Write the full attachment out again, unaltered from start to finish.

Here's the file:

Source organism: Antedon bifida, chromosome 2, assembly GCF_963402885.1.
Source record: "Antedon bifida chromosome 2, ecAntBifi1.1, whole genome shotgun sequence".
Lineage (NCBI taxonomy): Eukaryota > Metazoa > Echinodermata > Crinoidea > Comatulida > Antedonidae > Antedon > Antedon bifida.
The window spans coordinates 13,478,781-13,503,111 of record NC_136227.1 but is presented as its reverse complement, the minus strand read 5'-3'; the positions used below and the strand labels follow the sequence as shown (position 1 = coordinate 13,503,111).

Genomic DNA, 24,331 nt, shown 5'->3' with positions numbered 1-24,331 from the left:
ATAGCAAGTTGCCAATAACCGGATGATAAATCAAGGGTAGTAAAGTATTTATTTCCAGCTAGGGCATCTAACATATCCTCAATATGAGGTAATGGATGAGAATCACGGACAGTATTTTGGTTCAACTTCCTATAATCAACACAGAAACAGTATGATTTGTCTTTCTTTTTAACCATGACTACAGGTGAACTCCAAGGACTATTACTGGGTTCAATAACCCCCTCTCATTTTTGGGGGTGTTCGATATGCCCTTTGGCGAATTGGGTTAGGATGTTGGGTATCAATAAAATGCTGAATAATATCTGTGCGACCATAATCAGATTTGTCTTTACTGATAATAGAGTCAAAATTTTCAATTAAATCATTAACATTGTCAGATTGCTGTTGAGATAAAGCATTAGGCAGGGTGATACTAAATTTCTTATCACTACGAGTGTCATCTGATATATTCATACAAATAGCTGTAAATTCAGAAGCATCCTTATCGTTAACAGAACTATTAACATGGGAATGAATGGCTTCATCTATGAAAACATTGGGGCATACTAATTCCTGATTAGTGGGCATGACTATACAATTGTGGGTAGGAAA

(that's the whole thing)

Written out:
Source organism: Antedon bifida, chromosome 2, assembly GCF_963402885.1.
Source record: "Antedon bifida chromosome 2, ecAntBifi1.1, whole genome shotgun sequence".
Lineage (NCBI taxonomy): Eukaryota > Metazoa > Echinodermata > Crinoidea > Comatulida > Antedonidae > Antedon > Antedon bifida.
The window spans coordinates 13,478,781-13,503,111 of record NC_136227.1 but is presented as its reverse complement, the minus strand read 5'-3'; the positions used below and the strand labels follow the sequence as shown (position 1 = coordinate 13,503,111).

Genomic DNA, 24,331 nt, shown 5'->3' with positions numbered 1-24,331 from the left:
ATAGCAAGTTGCCAATAACCGGATGATAAATCAAGGGTAGTAAAGTATTTATTTCCAGCTAGGGCATCTAACATATCCTCAATATGAGGTAATGGATGAGAATCACGGACAGTATTTTGGTTCAACTTCCTATAATCAACACAGAAACAGTATGATTTGTCTTTCTTTTTAACCATGACTACAGGTGAACTCCAAGGACTATTACTGGGTTCAATAACCCCCTCTCATTTTTGGGGGTGTTCGATATGCCCTTTGGCGAATTGGGTTAGGATGTTGGGTATCAATAAAATGCTGAATAATATCTGTGCGACCATAATCAGATTTGTCTTTACTGATAATAGAGTCAAAATTTTCAATTAAATCATTAACATTGTCAGATTGCTGTTGAGATAAAGCATTAGGCAGGGTGATACTAAATTTCTTATCACTACGAGTGTCATCTGATATATTCATACAAATAGCTGTAAATTCAGAAGCATCCTTATCGTTAACAGAACTATTAACATGGGAATGAATGGCTTCATCTATGAAAACATTGGGGCATACTAATTCCTGATTAGTGGGCATGACTATACAATTGTGGGTAGGAAA